Characterization of the Protein Profile in Thrombi of Patients With Ischemic Stroke and Identification of Potential Biomarkers as Predictors of Negative Clinical Evolution

 

Ischemic stroke is a heterogeneous multifactorial disorder recognized by the sudden onset of neurologic signs related directly to the sites of injury in the brain where the morbid process occurs. After the diagnosis of embolic stroke, patients undergo long diagnostic cascades to determine underlying risk factors and potential pathogenesis to provide the best possible therapy and minimize the risk of recurrent stroke events. Unfortunately, in ~40% of patients, the origin of the stroke is unclear. Additional tests, such as histological clot analysis, have shown promise to improve diagnostic accuracy and simplify diagnostic cascades. Chary Lopez-Pedrera, Ph.D., of Reina Sofia Hospital in Cordoba, Spain, reported specifically on this phenomenon. Her mission through this project was to analyze the proteomic profile of thrombi obtained by thrombectomy in ischemic stroke patients, its association with the presence of specific cardiovascular risk factors, and the clinical evolution of the thrombi after thrombectomy, per her presentation on Monday during the Virtual Diagnostics and OMICs session.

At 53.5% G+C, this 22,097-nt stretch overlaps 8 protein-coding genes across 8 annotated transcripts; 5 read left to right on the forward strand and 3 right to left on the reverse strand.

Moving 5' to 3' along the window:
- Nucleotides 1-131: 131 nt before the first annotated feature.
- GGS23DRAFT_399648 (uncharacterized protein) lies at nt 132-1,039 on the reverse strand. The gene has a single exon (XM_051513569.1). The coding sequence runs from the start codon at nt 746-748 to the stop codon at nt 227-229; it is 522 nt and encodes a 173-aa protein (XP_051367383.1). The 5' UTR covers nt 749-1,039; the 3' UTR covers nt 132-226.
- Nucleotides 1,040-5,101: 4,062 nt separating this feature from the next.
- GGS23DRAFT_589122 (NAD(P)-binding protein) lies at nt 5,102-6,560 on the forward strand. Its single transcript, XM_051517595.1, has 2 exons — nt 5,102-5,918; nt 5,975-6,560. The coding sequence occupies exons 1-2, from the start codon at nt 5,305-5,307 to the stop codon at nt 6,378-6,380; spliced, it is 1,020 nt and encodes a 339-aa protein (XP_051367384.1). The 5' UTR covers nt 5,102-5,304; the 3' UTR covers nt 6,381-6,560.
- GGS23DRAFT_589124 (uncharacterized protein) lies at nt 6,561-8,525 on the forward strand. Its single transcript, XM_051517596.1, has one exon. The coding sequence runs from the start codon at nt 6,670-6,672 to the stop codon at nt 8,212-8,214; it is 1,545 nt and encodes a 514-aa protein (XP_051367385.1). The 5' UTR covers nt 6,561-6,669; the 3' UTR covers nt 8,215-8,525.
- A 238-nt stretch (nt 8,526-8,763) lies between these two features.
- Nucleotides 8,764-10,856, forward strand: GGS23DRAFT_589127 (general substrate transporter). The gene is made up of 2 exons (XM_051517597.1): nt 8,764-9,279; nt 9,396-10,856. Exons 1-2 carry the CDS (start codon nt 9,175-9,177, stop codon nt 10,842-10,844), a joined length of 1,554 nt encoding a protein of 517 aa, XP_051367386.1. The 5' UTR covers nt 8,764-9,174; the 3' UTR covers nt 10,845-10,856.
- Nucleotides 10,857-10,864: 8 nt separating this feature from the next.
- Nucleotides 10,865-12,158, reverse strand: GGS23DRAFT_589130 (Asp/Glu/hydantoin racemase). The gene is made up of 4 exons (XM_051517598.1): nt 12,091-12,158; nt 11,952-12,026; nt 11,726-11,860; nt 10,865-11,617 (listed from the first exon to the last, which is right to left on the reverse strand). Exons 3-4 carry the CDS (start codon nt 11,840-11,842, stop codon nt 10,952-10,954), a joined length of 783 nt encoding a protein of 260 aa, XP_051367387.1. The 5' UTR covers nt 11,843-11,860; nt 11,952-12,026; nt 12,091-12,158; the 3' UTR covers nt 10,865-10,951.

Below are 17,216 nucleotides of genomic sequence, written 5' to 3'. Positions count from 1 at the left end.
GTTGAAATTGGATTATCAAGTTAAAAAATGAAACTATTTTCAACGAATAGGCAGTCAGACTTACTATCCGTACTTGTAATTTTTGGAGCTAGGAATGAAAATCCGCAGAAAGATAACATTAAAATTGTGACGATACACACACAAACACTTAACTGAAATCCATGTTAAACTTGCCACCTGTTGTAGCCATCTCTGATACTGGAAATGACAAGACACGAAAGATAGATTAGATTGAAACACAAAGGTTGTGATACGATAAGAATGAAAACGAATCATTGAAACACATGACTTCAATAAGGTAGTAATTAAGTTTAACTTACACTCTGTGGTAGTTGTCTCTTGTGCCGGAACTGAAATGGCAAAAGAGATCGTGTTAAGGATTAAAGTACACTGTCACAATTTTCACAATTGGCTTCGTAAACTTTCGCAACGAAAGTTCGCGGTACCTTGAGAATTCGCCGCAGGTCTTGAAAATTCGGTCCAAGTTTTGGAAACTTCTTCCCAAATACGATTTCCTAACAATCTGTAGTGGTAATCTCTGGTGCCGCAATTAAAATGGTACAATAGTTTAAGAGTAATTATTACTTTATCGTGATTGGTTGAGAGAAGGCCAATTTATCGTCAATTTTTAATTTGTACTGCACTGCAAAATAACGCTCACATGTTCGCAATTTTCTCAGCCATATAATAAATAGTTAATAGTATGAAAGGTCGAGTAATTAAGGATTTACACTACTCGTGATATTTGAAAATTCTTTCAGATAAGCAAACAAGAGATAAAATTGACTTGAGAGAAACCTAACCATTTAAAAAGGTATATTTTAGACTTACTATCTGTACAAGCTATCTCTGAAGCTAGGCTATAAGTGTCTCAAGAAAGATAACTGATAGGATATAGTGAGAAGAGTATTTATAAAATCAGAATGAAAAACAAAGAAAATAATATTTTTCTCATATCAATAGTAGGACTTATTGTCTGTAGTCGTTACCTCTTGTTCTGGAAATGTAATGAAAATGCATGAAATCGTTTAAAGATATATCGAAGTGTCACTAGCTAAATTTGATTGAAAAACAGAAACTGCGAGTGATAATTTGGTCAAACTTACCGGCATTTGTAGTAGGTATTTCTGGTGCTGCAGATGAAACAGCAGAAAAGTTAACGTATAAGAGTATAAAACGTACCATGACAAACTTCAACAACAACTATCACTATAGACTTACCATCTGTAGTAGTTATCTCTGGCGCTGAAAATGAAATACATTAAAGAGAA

Based on the results of the proteomic analysis of 50 thrombi of stroke patients, 585 proteins were identified and quantified. Comparative analyses identified four protein signatures based on predisposing factors such as hypertension, dyslipidemia, obesity, and diabetes. Fifteen proteins, related to immune response or cellular metabolism and involved in vascular diseases, correlated with the NIHSS and ASPECTS scales. Ten altered proteins in patients with negative evolution at 3 months (mRS > 2) were identified and were associated with the development of stroke or brain damage, platelet aggregation, mortality, and arterial thrombosis. As Lopez-Pedrera commented, the technique used in this study allowed the identification of numerous proteins in the thrombi and the characterization of protein signatures as potential biomarkers to determine their origin and define a therapeutic strategy after ischemic stroke. This aspect depends on the protein evaluated. There are also distinctive median values that differentiate among patients with different thrombotic risk factors or among patients that have negative or positive evolution 90 days after stroke.

Read the full abstract here.

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